Vivitrol which is supposed to block cravings and the high from opiates obviously wasn’t working. “So the next day I went and got high again, and I didn’t feel it. So then I figured out, that alright, I am going to tell my mom that I was going to that same doctor every day to get drug tested, and I told my mom that I had to pay for my copay and my drug test and she was giving me money everyday and she would give me the money and I would go get high and I would do three bags in one so I could feel it.”

Which is the danger of Vivitrol. Addicts will use more to get high risking overdose because they can’t feel it. 

After all of this….

“Eventually my mom came home from one of her Learn 2 Cope meetings and I saw the Wicked Sober card on the table.” 

Wicked Sober helps addicts just like Kim find the best treatment centers for their needs. Not only that, they stick with you through every step of your recovery.

“So I called one of my friends who was sober down in Florida and told him what was going on. I told him about the Wicked Sober card.” “He told me to call Mike. Said he knew him. So I did.”

“I called Mike and told him I am thinking about doing a lifestyle change,” she laughs big time. Which was an understatement. She had been using heavily, shooting coke, trying to get high on opiates etc.

Needless to say Mike didn’t fall for any of Kim’s stories. She tried her best to find reasons why she couldn’t come to Florida right this second. And while she may have wanted to get her hair done before she came down, from what she told me, the point is she actually did. And from that point forward, her life began to change.

Kim ended up attending a renowned treatment center recommended by Mike and Wicked Sober, and it worked. She flew down from Boston to Florida. Mike picked her up. “I was a mess,” she says laughing again. She finished her treatment successfully, about a month long process, and eventually moved into a halfway house, where she is now.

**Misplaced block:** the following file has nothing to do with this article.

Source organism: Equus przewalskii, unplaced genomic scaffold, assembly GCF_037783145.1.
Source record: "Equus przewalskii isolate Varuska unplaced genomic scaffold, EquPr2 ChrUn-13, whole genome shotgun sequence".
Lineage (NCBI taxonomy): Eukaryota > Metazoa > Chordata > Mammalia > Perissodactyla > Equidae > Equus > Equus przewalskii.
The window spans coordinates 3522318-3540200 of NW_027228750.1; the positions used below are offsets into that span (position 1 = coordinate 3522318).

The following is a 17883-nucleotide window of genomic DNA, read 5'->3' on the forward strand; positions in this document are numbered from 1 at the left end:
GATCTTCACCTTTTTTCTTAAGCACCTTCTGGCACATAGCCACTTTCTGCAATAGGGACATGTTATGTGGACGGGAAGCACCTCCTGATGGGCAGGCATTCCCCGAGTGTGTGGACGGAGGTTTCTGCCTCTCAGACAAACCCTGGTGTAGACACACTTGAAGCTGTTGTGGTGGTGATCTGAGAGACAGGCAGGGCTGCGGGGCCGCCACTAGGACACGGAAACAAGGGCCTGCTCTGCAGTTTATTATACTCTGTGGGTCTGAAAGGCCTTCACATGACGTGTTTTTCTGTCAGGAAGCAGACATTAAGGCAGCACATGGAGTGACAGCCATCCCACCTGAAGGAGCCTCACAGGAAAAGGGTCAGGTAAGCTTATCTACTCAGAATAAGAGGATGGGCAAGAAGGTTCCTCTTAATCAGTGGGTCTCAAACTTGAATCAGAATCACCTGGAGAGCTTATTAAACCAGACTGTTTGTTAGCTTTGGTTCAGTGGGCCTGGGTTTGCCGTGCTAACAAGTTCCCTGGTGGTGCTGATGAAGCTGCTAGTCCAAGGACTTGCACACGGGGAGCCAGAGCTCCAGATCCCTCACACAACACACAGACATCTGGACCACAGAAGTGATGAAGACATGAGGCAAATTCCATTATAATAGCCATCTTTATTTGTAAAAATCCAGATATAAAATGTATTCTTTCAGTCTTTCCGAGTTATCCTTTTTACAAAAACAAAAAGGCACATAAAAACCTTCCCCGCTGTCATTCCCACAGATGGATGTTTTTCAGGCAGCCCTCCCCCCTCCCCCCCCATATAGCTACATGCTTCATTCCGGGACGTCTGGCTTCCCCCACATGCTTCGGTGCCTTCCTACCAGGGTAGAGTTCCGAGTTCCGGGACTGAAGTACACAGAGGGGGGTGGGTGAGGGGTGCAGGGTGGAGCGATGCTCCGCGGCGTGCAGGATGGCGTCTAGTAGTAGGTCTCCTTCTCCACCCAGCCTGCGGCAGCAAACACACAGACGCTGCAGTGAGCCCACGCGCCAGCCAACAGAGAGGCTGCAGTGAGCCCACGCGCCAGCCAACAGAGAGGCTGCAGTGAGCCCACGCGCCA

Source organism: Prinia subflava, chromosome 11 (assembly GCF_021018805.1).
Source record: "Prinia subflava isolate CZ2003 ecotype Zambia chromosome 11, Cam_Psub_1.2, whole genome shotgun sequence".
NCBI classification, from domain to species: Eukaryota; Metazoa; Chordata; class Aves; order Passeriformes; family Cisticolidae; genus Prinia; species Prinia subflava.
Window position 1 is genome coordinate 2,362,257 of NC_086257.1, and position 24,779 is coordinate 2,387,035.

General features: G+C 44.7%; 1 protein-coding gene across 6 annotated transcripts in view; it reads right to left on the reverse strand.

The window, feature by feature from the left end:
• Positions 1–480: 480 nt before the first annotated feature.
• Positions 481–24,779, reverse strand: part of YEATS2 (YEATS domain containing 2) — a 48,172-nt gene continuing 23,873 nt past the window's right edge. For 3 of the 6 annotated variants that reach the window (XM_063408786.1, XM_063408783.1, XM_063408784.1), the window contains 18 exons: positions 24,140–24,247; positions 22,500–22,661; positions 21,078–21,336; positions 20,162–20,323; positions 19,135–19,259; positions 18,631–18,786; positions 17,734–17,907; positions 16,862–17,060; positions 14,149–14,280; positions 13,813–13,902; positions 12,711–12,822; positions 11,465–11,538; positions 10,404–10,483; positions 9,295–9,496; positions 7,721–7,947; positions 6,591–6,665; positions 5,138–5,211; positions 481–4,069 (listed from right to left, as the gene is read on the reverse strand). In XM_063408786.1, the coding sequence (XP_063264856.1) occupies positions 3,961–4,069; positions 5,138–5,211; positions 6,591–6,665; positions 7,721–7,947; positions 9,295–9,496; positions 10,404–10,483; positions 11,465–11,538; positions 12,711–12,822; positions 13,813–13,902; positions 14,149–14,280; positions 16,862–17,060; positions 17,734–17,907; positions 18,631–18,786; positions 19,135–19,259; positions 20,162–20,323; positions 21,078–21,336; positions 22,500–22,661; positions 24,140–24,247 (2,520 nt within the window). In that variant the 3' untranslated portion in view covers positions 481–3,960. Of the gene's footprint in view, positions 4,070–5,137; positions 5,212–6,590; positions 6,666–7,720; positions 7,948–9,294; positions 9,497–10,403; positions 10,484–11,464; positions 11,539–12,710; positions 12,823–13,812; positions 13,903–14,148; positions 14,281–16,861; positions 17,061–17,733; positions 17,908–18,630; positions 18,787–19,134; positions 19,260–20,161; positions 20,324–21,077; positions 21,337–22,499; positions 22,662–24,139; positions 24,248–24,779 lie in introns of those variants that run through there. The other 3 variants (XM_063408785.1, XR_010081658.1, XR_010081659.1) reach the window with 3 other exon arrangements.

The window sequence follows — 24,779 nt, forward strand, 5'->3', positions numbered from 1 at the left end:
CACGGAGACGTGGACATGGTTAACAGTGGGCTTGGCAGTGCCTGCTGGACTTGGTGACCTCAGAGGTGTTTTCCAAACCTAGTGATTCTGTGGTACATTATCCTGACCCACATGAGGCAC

And as for today?

Today she describes friends that show up for her, a good relationship with her family and happiness. And her life going to only get better from this point forward, isn’t that the truth. She told me she had never had a support group like the one she has found down here. She lost her daughter and she didn’t get high. When she heard about her daughter, she was not alone, people showed up in her life. 

“I was so quick to run to get high, why wouldn’t I be so quick to run and get better and change my life and not be sick every day?”

I asked her if she could say one thing to anyone hesitating to get help what would it be?  

“I would tell them, honestly there is nothing to lose, if you are out there getting high, what is going to be different, if you are going to want to change your life, you might as well as act on it. Coming down here was the best thing I have ever done. I dont have the support up there that I do down here. I am accountable for people. Like when my daughter died, word spread fast down here, and I had 25 girls at my house waiting for me. It is crazy the support I have. I was saying to one of my friends, I have like one true friend at home, but I didn’t know what a true friend was, the spoon and the needle were my friend. 

This is the best decision I have made. Out of all the decisions, other than my daughter, this is the second best decision. I never thought I could be happy….I never thought I could be happy doing the little things in life. I have no reason to go get high. . . . .”



The Real Truth About Why Purdue Pharmaceuticals is Applauding Banning Zohydro: Motivated by Greed